Newly elected State Treasurer Kurt Schuller is expected to announce Wednesday the first step in his farewell tour — a joint resolution that would ax his job from the state constitution.
Schuller, elected in November, campaigned on the odd platform of strategic obsolescence. The office of state treasurer was simply not needed, he argued.
Schuller would not comment on the resolution Tuesday, but according to his spokesman, Ron Giordan, the bill already has a sponsor in the Legislature.
Schuller's move is somewhat surprising, given his reaction to Gov. Scott Walker's budget proposal. The two-year spending plan slashes the office's budget from $7.4 million to $4.8 million, severely cuts its staff and takes away most of its duties. If passed, it would accomplish many of the same aims as Schuller's bill.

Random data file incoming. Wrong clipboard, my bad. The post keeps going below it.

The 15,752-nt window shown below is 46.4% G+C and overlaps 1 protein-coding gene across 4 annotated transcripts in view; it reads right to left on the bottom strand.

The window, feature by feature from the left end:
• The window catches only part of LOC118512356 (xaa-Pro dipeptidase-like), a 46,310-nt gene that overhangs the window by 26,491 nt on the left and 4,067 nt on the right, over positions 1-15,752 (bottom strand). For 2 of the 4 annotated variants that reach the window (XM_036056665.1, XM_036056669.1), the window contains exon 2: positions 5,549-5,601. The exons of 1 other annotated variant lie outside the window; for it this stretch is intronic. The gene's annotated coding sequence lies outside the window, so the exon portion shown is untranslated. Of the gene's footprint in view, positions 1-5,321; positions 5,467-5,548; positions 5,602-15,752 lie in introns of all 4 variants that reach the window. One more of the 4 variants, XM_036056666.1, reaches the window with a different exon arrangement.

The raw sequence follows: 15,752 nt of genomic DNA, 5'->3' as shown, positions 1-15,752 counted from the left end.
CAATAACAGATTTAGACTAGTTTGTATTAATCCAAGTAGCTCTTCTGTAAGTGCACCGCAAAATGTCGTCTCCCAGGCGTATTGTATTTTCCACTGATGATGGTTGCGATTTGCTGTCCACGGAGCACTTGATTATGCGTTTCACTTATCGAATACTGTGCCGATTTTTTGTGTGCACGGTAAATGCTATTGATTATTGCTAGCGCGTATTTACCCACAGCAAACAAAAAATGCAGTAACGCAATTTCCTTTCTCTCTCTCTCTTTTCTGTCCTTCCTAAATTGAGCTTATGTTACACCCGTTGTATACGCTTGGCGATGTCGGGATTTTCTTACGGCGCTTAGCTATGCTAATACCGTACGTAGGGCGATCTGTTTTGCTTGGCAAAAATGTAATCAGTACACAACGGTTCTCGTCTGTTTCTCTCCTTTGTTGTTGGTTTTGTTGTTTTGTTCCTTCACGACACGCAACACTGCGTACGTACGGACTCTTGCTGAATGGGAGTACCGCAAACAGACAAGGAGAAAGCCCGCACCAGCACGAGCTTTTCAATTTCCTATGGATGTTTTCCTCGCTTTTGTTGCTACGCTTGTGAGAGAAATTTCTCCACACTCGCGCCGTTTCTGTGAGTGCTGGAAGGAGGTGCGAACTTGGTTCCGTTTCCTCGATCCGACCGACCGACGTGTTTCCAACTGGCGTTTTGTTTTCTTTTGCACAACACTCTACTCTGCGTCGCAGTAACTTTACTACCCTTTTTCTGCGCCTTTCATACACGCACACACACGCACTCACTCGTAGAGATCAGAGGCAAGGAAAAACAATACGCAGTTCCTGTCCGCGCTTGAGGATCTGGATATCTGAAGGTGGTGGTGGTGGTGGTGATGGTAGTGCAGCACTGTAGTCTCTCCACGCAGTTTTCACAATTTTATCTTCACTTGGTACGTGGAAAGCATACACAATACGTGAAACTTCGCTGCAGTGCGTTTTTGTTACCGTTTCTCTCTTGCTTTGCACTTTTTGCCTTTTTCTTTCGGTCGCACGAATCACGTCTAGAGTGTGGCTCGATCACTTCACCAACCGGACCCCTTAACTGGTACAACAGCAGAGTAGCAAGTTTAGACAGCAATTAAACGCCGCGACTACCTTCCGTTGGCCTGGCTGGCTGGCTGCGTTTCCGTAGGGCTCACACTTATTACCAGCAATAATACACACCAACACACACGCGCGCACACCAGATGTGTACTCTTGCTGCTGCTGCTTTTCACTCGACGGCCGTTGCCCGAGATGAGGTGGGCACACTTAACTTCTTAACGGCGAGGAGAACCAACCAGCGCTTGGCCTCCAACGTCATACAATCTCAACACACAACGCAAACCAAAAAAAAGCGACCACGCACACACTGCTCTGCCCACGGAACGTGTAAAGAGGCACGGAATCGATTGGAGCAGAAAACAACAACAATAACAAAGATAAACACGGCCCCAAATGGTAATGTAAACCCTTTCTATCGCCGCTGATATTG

But the secretary has said that he hoped to "be active and visible and possibly build a credible political resume that shows the voters I can serve in the public interest, then hopefully run for another political office."
That, he feared, would not be possible if the office was severely diminished. But according to Giordan, Wednesday's announcement is just the next step in Schuller fulfilling his campaign promises.
"He has always said there are more efficient ways to do this job," Giordan said.
This is the not the first time someone has proposed doing away with the treasury position. State Rep. Garey Bies, R-Sister Bay, was co-sponsor on a failed attempt in 2005. On Tuesday, he said he still favored the idea.
"It would help us streamline and consolidate government services, which I think most everyone can get behind," Bies said.
Axing the treasurer position would require a constitutional amendment, which takes passage by two consecutive legislative sessions and a referendum. The earliest the measure could be on the ballot is 2013.